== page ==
Rumple Buttercup: An Unexpected Journey

I recently read a book, a beautiful book, a children’s book. I am a grown woman, but Rumple Buttercup by Matthew Gray Gubler is a heartwarming tale that took me on an emotional journey I was not expecting.

Full disclosure, I am a Matthew Gray Gubler fan. I have been enamoured with this man’s talents since I was introduced to him on the television show Criminal Minds.

Beyond acting Matthew is a director, a model, an artist, a writer, and even a magician. He also does an uncanny Dr. Dolittle impression. I once saw a video of him having a serious discussion with a chicken, that had a profound effect on the animal.

As details of his book came out, my reasons for wanting the book became twofold.

As details of his book came out, my reasons for wanting the book became twofold. Apparently, the story included an imaginary friend, and I had some unresolved issues from my childhood involving an imaginary friend.

You see, when I was a kid, I had a friend. A friend that no one else could see, but me. He was very real to me. To everyone else, he didn’t exist. The people around me pretended they could see him, but I knew they couldn’t. They were just humouring me.

One day I overheard my parents discussing my friend and me. My father suggested to my mother that I was perhaps a “bit off my nut”, as a nicer way of phrasing it. My mother tried explaining to him that many kids had “imaginary friends”, and it was quite normal. Dad didn’t think there was anything “normal” about it, or me.

That conversation has stuck with me. And while I know I’m not “crazy”, I have never quite felt like I really fit in. There is a part of me that I keep to myself, a creative side. It is the truest part of who I am, but it is kept within me. I am reluctant to share my imagination for fear of being ridiculed again. And I still wonder if my experience with my imaginary friend was normal.

I have never met anyone else that had an imaginary friend. I know lots of people have them, and it is normal. But, I don’t know of anyone, personally, that has also experienced it. I have tried researching it online, but have failed to find anything akin to my encounter with my imaginary friend.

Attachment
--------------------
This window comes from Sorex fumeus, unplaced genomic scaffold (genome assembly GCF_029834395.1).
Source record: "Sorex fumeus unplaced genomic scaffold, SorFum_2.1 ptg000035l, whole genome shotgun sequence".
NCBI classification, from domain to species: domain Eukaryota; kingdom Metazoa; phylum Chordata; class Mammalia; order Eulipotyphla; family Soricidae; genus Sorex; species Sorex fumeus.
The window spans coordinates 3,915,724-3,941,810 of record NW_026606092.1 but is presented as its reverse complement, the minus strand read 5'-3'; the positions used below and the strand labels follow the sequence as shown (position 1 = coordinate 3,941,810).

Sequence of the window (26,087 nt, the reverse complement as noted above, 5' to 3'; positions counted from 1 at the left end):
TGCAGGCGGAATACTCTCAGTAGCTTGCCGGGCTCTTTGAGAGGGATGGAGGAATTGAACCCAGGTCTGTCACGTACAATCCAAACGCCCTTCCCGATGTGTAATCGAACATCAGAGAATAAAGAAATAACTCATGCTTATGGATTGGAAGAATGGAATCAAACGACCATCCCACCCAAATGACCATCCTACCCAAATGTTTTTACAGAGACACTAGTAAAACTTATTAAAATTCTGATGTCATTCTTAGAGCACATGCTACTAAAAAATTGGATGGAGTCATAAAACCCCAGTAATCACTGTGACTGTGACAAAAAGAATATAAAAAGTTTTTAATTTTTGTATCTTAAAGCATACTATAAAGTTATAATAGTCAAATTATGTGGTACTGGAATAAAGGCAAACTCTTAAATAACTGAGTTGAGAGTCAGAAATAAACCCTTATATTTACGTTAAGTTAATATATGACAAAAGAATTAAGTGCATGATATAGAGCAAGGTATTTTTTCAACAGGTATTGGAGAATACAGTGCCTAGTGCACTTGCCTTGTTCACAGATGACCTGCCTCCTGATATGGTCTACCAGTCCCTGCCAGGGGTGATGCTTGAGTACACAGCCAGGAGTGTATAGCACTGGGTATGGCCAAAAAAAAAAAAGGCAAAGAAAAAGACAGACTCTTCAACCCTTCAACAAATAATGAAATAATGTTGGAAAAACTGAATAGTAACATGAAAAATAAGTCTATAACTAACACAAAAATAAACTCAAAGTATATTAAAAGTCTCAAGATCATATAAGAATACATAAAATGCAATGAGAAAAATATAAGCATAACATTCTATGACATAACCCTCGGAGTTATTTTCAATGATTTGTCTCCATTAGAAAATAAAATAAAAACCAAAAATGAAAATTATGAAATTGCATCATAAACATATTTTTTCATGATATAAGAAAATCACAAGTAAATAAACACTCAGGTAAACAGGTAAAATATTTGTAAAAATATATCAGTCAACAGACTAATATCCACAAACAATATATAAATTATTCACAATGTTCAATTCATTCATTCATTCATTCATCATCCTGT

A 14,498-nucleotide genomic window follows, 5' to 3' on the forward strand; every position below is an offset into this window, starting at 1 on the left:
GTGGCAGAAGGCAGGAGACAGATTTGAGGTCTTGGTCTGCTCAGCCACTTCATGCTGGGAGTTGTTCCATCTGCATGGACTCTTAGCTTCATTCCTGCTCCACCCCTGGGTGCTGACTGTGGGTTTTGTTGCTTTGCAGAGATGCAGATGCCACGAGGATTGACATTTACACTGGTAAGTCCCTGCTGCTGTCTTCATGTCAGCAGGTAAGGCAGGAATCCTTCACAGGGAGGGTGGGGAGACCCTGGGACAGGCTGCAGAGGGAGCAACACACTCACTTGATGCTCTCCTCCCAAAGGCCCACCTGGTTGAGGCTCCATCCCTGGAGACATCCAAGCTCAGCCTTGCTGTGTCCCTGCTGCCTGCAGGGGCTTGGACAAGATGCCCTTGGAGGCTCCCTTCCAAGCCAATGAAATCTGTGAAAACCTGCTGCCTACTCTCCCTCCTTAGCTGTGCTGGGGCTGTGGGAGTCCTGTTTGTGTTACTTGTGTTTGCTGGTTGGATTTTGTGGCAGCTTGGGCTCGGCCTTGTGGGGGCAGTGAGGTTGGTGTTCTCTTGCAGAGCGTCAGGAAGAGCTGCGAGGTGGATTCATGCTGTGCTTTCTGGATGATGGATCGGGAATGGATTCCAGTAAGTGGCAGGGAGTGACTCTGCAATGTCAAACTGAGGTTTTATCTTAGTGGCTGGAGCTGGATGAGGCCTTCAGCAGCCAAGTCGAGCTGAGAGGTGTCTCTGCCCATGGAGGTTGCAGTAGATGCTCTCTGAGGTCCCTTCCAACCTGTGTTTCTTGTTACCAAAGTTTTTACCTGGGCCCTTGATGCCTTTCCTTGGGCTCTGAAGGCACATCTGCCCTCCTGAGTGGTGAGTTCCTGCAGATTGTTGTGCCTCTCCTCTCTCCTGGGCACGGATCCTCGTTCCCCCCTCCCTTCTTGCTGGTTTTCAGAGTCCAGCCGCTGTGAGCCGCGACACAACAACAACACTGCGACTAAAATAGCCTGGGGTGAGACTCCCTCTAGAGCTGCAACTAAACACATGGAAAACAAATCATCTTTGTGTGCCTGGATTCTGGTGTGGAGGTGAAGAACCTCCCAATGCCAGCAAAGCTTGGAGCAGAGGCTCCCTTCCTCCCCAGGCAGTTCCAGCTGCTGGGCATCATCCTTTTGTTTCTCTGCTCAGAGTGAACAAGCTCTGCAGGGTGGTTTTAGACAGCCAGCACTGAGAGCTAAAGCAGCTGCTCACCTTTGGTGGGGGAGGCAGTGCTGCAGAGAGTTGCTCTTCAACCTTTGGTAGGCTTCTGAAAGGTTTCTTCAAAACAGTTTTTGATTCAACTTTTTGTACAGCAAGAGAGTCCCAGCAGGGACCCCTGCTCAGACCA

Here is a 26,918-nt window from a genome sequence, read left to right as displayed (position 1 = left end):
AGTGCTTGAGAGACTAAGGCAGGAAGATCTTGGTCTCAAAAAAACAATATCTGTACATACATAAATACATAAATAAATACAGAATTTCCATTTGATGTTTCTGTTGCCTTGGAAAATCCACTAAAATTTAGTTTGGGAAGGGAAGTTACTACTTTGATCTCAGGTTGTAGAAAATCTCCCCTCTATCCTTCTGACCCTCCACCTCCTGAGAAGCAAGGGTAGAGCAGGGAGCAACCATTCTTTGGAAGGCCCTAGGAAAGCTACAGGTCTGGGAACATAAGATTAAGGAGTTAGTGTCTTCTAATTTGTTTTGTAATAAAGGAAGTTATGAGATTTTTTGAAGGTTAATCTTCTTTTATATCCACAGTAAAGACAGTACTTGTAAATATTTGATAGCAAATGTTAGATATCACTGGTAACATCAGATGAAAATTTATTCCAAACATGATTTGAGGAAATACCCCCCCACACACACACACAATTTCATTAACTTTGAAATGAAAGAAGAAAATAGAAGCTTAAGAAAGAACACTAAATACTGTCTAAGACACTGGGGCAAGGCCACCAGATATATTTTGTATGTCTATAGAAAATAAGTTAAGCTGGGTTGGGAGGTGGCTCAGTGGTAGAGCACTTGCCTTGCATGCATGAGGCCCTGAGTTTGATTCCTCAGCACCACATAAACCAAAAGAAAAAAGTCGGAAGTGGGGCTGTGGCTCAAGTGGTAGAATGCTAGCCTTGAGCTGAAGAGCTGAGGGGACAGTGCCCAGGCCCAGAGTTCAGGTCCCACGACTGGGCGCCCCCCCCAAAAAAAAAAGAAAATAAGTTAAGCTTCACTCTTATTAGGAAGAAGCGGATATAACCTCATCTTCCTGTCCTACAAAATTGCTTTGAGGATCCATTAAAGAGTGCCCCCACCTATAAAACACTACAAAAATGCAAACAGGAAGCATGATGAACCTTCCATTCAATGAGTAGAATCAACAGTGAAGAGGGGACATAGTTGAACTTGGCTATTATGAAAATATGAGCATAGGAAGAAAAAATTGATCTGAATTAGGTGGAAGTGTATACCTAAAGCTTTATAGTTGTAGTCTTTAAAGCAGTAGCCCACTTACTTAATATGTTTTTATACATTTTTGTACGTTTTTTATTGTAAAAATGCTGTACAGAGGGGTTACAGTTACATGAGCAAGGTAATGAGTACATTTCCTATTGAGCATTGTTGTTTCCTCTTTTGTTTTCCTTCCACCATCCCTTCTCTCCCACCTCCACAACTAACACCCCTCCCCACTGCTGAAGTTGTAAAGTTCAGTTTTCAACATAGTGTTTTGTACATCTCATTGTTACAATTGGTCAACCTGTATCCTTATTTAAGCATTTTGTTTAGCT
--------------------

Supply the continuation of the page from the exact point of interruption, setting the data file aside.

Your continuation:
I do know that Matthew Gray Gubler has experience with imaginary friends. And what better expert than someone with experience? So, I figured, perhaps his new book could provide some unanswered questions, and also serve as a form of therapy. Certainly it would be much cheaper than therapy, and a lot more fun. So I waited impatiently for the release of Rumple Buttercup.

I was awestruck by the beauty of the book itself.

The entire book is hand drawn by Matthew Gray Gubler. All of it, from the art work to the words, and even the barcode. There is not one part of the book that he did not illustrate by hand. It will be staying out on display, as it is a true piece of art.

I am a Rumple, more than I even realized.

With his trademark humour, and tenderness Matthew brought me into Rumple’s world. I immediately felt empathy for a creature, that should have seemed alien to me. A passenger on his journey, I accompanied Rumple as he discovered a world more accepting of him than he ever imagined.

It is an important lesson that everyone should learn, regardless of age.

Rumple has given me the courage to shed my banana peel and face the ridicule. Unfortunately, I am no further ahead with answers about my imaginary friend. If anything, I fear Dad may have been right. Rumple’s imaginary friend, Candy Corn Carl, did not talk back. So I guess I will continue my search for answers, unless Matthew Gray Gubler’s next book solves my unsolved mysteries.

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